This rebellion against a craze that now seems so incredible and so far away was not the chief cause of his break with his ecclesiastical superiors, but it was probably responsible for a large part of their extraordinary dudgeon against him. The Presbyterian Church, like the other evangelical churches, was taken for a dizzy ride by Prohibition. Led into the heresy by fanatics of low mental visibility, it presently found itself cheek by jowl with all sorts of criminals, and fast losing the respect of sensible people. Its bigwigs thus became extremely jumpy on the subject, and resented bitterly every exposure of their lamentable folly.


The fantastic William Jennings Bryan, in his day the country's most distinguished Presbyterian layman, was against Dr. Machen on the issue of Prohibition but with him on the issue of Modernism. But Bryan's support, of course, was of little value or consolation to so intelligent a man. Bryan was a Fundamentalist of the Tennessee or barnyard school. His theological ideas were those of a somewhat backward child of 8, and his defense of Holy Writ at Dayton during the Scopes trial was so ignorant and stupid that it must have given Dr. Machen a great deal of pain. Dr. Machen himself was to Bryan as the Matterhorn is to a wart. His Biblical studies had been wide and deep, and he was familiar with the almost interminable literature of the subject. Moreover, he was an adept theologian, and had a wealth of professional knowledge to support his ideas. Bryan could only bawl.




It is my belief, as a friendly neutral in all such high and ghostly matters, that the body of doctrine known as Modernism is completely incompatible, not only with anything rationally describable as Christianity, but also with anything deserving to pass as religion in general. Religion, if it is to retain any genuine significance, can never be reduced to a series of sweet attitudes, possible to anyone not actually in jail for felony. It is, on the contrary, a corpus of powerful and profound convictions, many of them not open to logical analysis. Its inherent improbabilities are not sources of weakness to it, but of strength. It is potent in a man in proportion as he is willing to reject all overt evidences, and accept its fundamental postulates, however unprovable they may be by secular means, as massive and incontrovertible facts.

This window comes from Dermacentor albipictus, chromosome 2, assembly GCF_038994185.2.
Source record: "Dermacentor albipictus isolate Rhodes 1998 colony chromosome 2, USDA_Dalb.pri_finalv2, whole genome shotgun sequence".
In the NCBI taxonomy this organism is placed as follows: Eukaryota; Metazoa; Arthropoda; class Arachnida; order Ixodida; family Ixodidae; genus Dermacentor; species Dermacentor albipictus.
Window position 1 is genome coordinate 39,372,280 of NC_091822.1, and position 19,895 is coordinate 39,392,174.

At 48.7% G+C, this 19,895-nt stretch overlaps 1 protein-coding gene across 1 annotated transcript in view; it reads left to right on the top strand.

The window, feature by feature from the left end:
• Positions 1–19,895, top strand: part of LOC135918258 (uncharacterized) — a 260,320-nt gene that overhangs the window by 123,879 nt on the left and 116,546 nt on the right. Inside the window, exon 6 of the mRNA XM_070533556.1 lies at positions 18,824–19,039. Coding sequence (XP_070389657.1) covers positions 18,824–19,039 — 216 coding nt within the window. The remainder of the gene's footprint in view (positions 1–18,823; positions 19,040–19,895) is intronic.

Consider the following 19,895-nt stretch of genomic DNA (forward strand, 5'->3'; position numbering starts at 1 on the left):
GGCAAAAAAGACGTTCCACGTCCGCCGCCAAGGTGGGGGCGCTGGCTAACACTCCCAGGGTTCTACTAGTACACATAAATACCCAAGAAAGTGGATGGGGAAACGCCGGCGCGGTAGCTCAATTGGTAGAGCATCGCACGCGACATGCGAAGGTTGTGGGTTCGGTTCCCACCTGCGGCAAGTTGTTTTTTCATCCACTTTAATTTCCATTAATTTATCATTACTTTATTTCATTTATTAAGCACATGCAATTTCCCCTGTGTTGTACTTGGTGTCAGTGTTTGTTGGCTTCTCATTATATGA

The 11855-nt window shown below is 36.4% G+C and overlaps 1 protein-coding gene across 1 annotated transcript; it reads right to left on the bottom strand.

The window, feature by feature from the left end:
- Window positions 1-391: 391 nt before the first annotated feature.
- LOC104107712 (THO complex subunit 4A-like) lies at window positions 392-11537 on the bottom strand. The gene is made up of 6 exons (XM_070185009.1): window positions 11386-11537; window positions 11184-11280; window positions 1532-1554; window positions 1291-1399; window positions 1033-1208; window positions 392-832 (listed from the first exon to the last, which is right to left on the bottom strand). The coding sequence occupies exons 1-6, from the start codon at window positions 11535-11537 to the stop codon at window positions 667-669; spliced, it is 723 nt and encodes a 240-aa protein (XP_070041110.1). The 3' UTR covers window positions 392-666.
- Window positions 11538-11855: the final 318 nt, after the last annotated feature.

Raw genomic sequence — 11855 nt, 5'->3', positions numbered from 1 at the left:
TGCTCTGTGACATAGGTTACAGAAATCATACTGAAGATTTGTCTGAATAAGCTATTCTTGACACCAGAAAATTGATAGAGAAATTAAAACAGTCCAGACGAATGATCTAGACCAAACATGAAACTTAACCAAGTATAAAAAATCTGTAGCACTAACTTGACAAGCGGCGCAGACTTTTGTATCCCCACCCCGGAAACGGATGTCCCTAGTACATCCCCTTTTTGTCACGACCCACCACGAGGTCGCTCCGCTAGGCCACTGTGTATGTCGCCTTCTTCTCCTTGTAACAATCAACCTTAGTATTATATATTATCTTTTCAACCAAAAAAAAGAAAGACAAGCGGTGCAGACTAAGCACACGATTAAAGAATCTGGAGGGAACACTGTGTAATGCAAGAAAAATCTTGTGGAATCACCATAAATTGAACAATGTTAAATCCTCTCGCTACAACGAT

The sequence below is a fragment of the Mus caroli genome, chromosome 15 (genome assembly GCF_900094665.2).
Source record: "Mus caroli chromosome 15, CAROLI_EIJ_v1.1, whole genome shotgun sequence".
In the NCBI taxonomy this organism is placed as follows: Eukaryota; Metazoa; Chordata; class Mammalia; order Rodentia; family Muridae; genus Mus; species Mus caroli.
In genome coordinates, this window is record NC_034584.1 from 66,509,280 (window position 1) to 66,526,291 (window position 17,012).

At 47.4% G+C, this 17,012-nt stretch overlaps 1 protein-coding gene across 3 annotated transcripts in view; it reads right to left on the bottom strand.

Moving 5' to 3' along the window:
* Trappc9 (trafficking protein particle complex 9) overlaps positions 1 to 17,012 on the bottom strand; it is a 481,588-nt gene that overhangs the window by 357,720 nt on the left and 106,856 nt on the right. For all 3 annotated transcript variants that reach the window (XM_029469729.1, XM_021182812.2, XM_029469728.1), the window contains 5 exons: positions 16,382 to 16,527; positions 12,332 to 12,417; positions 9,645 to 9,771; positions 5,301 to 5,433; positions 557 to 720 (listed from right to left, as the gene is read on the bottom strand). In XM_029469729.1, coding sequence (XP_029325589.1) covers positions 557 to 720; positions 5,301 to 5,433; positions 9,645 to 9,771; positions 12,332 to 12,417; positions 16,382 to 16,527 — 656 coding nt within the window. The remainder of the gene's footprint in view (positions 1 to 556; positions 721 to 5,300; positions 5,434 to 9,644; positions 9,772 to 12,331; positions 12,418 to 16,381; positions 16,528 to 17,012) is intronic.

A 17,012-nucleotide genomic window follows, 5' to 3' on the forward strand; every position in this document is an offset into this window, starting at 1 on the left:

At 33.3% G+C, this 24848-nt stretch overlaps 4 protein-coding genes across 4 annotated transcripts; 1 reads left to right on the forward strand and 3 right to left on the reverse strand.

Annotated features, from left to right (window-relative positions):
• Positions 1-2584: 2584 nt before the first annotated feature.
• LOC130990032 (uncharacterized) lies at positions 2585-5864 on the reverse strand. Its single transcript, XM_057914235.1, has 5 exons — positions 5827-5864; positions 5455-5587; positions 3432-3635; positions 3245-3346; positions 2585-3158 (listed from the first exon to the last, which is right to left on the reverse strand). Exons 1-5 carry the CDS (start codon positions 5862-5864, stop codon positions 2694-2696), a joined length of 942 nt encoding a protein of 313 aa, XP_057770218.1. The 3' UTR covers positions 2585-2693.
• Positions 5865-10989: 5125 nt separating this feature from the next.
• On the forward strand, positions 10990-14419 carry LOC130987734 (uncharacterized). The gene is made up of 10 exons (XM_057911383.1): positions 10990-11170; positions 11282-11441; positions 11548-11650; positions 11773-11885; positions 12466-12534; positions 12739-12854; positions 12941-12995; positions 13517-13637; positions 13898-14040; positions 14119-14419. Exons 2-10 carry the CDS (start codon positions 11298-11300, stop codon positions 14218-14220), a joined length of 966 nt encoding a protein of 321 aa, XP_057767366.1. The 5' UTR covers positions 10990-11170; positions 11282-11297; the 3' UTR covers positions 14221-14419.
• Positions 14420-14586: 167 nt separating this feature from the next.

These postulates, at least in the Western world, have been challenged in recent years on many grounds, and in consequence there has been a considerable decline in religious belief. There was a time, two or three centuries ago, when the overwhelming majority of educated men were believers, but that is apparently true no longer. Indeed, it is my impression that at least two-thirds of them are now frank skeptics. But it is one thing to reject religion altogether, and quite another thing to try to save it by pumping out of it all its essential substance, leaving it in the equivocal position of a sort of pseudo-science, comparable to graphology, "education," or osteopathy.


That, it seems to me, is what the Modernists have done, no doubt with the best intentions in the world. They have tried to get rid of all the logical difficulties of religion, and yet preserve a generally pious cast of mind. It is a vain enterprise. What they have left, once they have achieved their imprudent scavenging, is hardly more than a row of hollow platitudes, as empty as [of] psychological force and effect as so many nursery rhymes. They may be good people and they may even be contented and happy, but they are no more religious than Dr. Einstein. Religion is something else again--in Henrik Ibsen's phrase, something far more deep-down-diving and mudupbringing, Dr. Machen tried to impress that obvious fact upon his fellow adherents of the Geneva Mohammed. He failed--but he was undoubtedly right.


(1)   Baltimore Evening Sun (January 18, 1937), 2nd Section, p. 15.


Mr. Kettler has previously published articles in the Chalcedon Report and Contra Mundum. He and his wife, Marea, attend the Westminster, CO, RPCNA Church. Mr. Kettler is the author of 17 books defending the Reformed Faith. Books can be ordered online at Amazon.